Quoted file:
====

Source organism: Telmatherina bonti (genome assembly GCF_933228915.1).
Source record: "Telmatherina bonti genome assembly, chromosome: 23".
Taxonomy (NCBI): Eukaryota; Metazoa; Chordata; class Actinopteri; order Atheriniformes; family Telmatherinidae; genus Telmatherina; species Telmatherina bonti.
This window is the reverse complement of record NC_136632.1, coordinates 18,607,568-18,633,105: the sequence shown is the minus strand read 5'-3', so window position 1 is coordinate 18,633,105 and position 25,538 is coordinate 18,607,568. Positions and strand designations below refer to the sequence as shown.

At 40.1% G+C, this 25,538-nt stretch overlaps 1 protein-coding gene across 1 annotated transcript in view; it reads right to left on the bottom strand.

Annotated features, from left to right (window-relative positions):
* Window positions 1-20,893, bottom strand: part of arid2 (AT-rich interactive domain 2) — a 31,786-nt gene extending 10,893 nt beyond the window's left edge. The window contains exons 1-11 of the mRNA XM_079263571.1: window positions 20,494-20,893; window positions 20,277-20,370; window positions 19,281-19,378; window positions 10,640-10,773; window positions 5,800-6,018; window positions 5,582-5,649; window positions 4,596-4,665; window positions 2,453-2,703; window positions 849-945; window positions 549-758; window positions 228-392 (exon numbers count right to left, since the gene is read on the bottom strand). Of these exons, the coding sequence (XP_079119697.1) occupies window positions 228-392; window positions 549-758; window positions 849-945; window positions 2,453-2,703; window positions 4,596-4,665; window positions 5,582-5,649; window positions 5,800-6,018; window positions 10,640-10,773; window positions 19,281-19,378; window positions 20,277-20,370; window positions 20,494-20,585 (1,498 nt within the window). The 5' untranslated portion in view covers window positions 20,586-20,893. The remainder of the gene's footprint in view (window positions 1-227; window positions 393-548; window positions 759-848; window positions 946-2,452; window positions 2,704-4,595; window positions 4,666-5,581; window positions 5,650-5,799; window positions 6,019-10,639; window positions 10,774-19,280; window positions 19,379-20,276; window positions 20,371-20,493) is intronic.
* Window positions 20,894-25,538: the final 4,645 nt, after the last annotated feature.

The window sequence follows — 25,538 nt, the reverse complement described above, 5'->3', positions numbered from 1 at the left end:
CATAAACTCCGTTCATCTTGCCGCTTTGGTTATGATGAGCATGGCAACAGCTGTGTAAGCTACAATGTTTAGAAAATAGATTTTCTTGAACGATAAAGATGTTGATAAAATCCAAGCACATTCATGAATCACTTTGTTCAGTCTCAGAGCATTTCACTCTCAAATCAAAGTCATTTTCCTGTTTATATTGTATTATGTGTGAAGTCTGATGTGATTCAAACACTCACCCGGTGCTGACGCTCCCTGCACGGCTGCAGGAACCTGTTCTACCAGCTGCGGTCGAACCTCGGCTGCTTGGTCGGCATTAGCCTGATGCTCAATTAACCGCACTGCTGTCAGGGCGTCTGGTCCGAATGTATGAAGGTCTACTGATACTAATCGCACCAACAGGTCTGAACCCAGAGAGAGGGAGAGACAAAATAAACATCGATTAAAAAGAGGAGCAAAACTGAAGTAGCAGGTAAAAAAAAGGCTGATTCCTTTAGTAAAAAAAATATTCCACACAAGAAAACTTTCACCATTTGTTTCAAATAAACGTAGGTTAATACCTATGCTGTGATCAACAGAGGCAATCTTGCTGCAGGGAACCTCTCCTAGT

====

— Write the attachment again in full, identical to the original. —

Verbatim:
Source organism: Telmatherina bonti (genome assembly GCF_933228915.1).
Source record: "Telmatherina bonti genome assembly, chromosome: 23".
Taxonomy (NCBI): Eukaryota; Metazoa; Chordata; class Actinopteri; order Atheriniformes; family Telmatherinidae; genus Telmatherina; species Telmatherina bonti.
This window is the reverse complement of record NC_136632.1, coordinates 18,607,568-18,633,105: the sequence shown is the minus strand read 5'-3', so window position 1 is coordinate 18,633,105 and position 25,538 is coordinate 18,607,568. Positions and strand designations below refer to the sequence as shown.

At 40.1% G+C, this 25,538-nt stretch overlaps 1 protein-coding gene across 1 annotated transcript in view; it reads right to left on the bottom strand.

Annotated features, from left to right (window-relative positions):
* Window positions 1-20,893, bottom strand: part of arid2 (AT-rich interactive domain 2) — a 31,786-nt gene extending 10,893 nt beyond the window's left edge. The window contains exons 1-11 of the mRNA XM_079263571.1: window positions 20,494-20,893; window positions 20,277-20,370; window positions 19,281-19,378; window positions 10,640-10,773; window positions 5,800-6,018; window positions 5,582-5,649; window positions 4,596-4,665; window positions 2,453-2,703; window positions 849-945; window positions 549-758; window positions 228-392 (exon numbers count right to left, since the gene is read on the bottom strand). Of these exons, the coding sequence (XP_079119697.1) occupies window positions 228-392; window positions 549-758; window positions 849-945; window positions 2,453-2,703; window positions 4,596-4,665; window positions 5,582-5,649; window positions 5,800-6,018; window positions 10,640-10,773; window positions 19,281-19,378; window positions 20,277-20,370; window positions 20,494-20,585 (1,498 nt within the window). The 5' untranslated portion in view covers window positions 20,586-20,893. The remainder of the gene's footprint in view (window positions 1-227; window positions 393-548; window positions 759-848; window positions 946-2,452; window positions 2,704-4,595; window positions 4,666-5,581; window positions 5,650-5,799; window positions 6,019-10,639; window positions 10,774-19,280; window positions 19,379-20,276; window positions 20,371-20,493) is intronic.
* Window positions 20,894-25,538: the final 4,645 nt, after the last annotated feature.

The window sequence follows — 25,538 nt, the reverse complement described above, 5'->3', positions numbered from 1 at the left end:
CATAAACTCCGTTCATCTTGCCGCTTTGGTTATGATGAGCATGGCAACAGCTGTGTAAGCTACAATGTTTAGAAAATAGATTTTCTTGAACGATAAAGATGTTGATAAAATCCAAGCACATTCATGAATCACTTTGTTCAGTCTCAGAGCATTTCACTCTCAAATCAAAGTCATTTTCCTGTTTATATTGTATTATGTGTGAAGTCTGATGTGATTCAAACACTCACCCGGTGCTGACGCTCCCTGCACGGCTGCAGGAACCTGTTCTACCAGCTGCGGTCGAACCTCGGCTGCTTGGTCGGCATTAGCCTGATGCTCAATTAACCGCACTGCTGTCAGGGCGTCTGGTCCGAATGTATGAAGGTCTACTGATACTAATCGCACCAACAGGTCTGAACCCAGAGAGAGGGAGAGACAAAATAAACATCGATTAAAAAGAGGAGCAAAACTGAAGTAGCAGGTAAAAAAAAGGCTGATTCCTTTAGTAAAAAAAATATTCCACACAAGAAAACTTTCACCATTTGTTTCAAATAAACGTAGGTTAATACCTATGCTGTGATCAACAGAGGCAATCTTGCTGCAGGGAACCTCTCCTAGT